The roar of rushing water fillss the air, but for miles and miles visitors can only see still water and the occasional trees on islands in the distance. Across the deserted highway sits a parking lot full of cars, but the sidewalk seems as empty as if the cars had no owners. A short minute’s walk down the causeway suddenly turns the view from serene to chaotic.
The sound of rushing water comes from the still water, spilling over a concrete bowl-shaped structure into a sea of carp. Visitors threw pieces of bread down to the carp, and the carp essentially crawling over each other to be the first to make it to the food. Surprisingly, though, the thousands of carp are not the most interesting thing to see at the spillway. Instead, it is the ducks, crawling over the carp …that were crawling over other carp… to get to the bread.
Linesville, a small town with population of around 1,100, is affectionately known as the place “Where the Ducks Walk on the Fish,” and is home to The Pymatuning Spillway, which is a small part of the huge Pymatuning Dam. This dam was originally built in 1934 to control flooding in the Shenango and Beaver Valleys, and with its creation the 17,088-acre Pymatuning Reservoir, the largest lake in the Commonwealth of Pennsylvania (with parts even stretching into Ohio), was formed. A spillway is the channel through which flood water can flow, in this case, from the protected uppermost part of the Pymatuning Reservoir (called Sanctuary Lake) over the dam into the Middle Basin.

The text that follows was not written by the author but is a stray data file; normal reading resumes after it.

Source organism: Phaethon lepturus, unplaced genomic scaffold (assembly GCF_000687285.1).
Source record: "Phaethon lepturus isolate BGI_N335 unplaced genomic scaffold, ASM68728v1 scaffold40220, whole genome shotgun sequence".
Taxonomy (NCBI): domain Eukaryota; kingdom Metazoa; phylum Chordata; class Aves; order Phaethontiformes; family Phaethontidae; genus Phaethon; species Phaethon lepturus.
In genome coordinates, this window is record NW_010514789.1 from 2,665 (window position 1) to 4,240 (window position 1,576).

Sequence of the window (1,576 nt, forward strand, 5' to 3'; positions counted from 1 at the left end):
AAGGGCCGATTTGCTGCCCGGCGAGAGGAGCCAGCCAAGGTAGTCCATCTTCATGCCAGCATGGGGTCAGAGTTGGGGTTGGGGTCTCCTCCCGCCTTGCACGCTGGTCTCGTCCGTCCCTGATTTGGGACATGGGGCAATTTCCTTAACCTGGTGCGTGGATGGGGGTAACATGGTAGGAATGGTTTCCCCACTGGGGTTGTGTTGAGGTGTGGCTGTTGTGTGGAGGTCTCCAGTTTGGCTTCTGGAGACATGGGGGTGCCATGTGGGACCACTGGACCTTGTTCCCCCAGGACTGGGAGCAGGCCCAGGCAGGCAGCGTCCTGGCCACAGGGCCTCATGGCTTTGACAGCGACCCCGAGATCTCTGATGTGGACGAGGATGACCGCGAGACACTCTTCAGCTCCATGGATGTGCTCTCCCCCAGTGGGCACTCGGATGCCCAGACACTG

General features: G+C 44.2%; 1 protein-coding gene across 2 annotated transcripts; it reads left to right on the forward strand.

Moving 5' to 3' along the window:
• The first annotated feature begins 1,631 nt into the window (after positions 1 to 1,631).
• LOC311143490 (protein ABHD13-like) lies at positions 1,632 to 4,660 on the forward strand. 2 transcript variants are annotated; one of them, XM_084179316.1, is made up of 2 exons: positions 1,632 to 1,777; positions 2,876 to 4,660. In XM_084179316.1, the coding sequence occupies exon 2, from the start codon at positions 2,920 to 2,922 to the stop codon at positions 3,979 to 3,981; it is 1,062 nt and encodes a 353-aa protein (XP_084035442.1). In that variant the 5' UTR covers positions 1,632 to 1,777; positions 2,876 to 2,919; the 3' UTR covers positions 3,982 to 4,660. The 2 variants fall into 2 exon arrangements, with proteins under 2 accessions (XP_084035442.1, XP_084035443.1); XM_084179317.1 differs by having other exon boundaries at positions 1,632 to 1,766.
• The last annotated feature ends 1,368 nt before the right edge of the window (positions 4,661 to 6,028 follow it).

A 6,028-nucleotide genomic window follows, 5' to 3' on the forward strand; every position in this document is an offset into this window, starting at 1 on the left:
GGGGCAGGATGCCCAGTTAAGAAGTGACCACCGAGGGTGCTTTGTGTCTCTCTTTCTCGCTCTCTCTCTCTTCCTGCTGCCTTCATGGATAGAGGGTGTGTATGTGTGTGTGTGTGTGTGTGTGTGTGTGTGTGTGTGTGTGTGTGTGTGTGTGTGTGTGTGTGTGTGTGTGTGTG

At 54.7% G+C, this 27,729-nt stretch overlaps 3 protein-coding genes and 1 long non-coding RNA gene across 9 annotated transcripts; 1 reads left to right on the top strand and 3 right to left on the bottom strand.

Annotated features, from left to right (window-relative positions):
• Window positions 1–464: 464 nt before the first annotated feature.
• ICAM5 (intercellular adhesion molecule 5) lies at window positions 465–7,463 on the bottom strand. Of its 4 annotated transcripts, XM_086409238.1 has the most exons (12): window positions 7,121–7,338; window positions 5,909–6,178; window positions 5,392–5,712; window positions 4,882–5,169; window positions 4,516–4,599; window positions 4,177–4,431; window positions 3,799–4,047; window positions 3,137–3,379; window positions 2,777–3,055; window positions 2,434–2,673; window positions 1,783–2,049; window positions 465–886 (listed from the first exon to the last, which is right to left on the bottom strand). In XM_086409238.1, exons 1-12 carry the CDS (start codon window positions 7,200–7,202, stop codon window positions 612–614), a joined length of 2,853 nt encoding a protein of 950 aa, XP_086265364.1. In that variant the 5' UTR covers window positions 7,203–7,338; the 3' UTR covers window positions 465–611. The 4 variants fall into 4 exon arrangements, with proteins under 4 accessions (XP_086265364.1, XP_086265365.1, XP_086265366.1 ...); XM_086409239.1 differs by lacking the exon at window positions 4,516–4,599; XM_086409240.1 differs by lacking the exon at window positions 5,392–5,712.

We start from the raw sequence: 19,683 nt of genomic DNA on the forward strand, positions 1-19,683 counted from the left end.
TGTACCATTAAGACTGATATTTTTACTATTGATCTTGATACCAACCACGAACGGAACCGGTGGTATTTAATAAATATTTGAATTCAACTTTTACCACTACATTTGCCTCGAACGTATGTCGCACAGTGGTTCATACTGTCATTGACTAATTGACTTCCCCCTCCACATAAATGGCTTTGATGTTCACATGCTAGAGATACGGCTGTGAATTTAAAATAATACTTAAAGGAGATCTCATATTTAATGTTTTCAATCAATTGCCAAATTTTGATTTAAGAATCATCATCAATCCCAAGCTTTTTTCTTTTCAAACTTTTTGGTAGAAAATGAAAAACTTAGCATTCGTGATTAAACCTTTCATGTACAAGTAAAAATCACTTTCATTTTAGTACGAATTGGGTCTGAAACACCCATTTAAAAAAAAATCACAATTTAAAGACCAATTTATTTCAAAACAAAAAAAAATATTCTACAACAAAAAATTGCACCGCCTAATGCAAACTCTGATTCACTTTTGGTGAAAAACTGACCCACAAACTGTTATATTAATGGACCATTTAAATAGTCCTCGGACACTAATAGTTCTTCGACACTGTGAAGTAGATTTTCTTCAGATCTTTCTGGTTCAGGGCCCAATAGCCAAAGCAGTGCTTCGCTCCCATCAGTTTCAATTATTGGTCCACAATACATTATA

When the ground was broken for the project in the 1930’s, it was viewed as such an important project that President Herbert Hoover was extended an invitation to speak at the event. Although Hoover did not attend the ceremony, former Pennsylvania governor, Gifford Pinchot, had the honor of dedicating the Pymatuning Project in front of 6,000 onlookers on August 17, 1934. As part of his dedication speech, Governor Pinchot declared “All human accomplishments begin with a dream,” a quote that would later find its way into the Pymatuning State Park Recreational Guide. In 1936, only two years after Pymatuning Dam was built, water flowed over the spillway for the first time. At that point, the dam was credited with saving the area millions of dollars worth of flood damage that could have resulted if the dam had not been built.